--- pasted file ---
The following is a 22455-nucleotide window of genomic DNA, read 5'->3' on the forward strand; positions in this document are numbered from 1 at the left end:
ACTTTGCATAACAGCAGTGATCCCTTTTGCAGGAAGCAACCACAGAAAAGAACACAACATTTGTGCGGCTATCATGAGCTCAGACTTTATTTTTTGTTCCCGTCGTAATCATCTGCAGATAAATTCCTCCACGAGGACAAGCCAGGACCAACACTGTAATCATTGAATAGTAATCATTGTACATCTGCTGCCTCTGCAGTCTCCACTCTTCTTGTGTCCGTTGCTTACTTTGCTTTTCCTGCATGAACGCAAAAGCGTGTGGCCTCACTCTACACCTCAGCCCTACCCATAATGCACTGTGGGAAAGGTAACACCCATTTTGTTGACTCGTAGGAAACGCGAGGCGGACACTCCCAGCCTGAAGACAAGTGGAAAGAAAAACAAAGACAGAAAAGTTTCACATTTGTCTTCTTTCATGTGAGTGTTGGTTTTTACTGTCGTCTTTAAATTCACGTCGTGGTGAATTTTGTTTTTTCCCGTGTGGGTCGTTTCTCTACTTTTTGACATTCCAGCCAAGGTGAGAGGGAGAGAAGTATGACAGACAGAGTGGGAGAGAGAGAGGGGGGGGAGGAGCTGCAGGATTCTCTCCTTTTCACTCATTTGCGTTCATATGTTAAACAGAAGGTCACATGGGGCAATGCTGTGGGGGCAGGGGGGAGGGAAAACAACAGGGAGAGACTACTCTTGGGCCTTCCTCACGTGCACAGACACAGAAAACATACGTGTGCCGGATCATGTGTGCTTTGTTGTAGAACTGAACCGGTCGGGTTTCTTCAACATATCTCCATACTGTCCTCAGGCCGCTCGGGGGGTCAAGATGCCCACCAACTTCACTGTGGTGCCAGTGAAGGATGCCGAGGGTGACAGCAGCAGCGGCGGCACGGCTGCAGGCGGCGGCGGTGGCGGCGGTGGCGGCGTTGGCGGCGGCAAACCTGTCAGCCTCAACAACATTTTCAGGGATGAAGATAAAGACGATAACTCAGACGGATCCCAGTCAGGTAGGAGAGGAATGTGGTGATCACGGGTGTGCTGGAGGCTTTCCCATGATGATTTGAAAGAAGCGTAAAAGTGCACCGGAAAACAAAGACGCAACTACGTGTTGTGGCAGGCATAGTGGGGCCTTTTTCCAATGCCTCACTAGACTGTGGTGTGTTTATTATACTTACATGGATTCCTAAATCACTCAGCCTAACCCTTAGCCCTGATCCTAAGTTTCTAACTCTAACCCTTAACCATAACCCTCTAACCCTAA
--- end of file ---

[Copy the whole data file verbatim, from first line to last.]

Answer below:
The following is a 22455-nucleotide window of genomic DNA, read 5'->3' on the forward strand; positions in this document are numbered from 1 at the left end:
ACTTTGCATAACAGCAGTGATCCCTTTTGCAGGAAGCAACCACAGAAAAGAACACAACATTTGTGCGGCTATCATGAGCTCAGACTTTATTTTTTGTTCCCGTCGTAATCATCTGCAGATAAATTCCTCCACGAGGACAAGCCAGGACCAACACTGTAATCATTGAATAGTAATCATTGTACATCTGCTGCCTCTGCAGTCTCCACTCTTCTTGTGTCCGTTGCTTACTTTGCTTTTCCTGCATGAACGCAAAAGCGTGTGGCCTCACTCTACACCTCAGCCCTACCCATAATGCACTGTGGGAAAGGTAACACCCATTTTGTTGACTCGTAGGAAACGCGAGGCGGACACTCCCAGCCTGAAGACAAGTGGAAAGAAAAACAAAGACAGAAAAGTTTCACATTTGTCTTCTTTCATGTGAGTGTTGGTTTTTACTGTCGTCTTTAAATTCACGTCGTGGTGAATTTTGTTTTTTCCCGTGTGGGTCGTTTCTCTACTTTTTGACATTCCAGCCAAGGTGAGAGGGAGAGAAGTATGACAGACAGAGTGGGAGAGAGAGAGGGGGGGGAGGAGCTGCAGGATTCTCTCCTTTTCACTCATTTGCGTTCATATGTTAAACAGAAGGTCACATGGGGCAATGCTGTGGGGGCAGGGGGGAGGGAAAACAACAGGGAGAGACTACTCTTGGGCCTTCCTCACGTGCACAGACACAGAAAACATACGTGTGCCGGATCATGTGTGCTTTGTTGTAGAACTGAACCGGTCGGGTTTCTTCAACATATCTCCATACTGTCCTCAGGCCGCTCGGGGGGTCAAGATGCCCACCAACTTCACTGTGGTGCCAGTGAAGGATGCCGAGGGTGACAGCAGCAGCGGCGGCACGGCTGCAGGCGGCGGCGGTGGCGGCGGTGGCGGCGTTGGCGGCGGCAAACCTGTCAGCCTCAACAACATTTTCAGGGATGAAGATAAAGACGATAACTCAGACGGATCCCAGTCAGGTAGGAGAGGAATGTGGTGATCACGGGTGTGCTGGAGGCTTTCCCATGATGATTTGAAAGAAGCGTAAAAGTGCACCGGAAAACAAAGACGCAACTACGTGTTGTGGCAGGCATAGTGGGGCCTTTTTCCAATGCCTCACTAGACTGTGGTGTGTTTATTATACTTACATGGATTCCTAAATCACTCAGCCTAACCCTTAGCCCTGATCCTAAGTTTCTAACTCTAACCCTTAACCATAACCCTCTAACCCTAA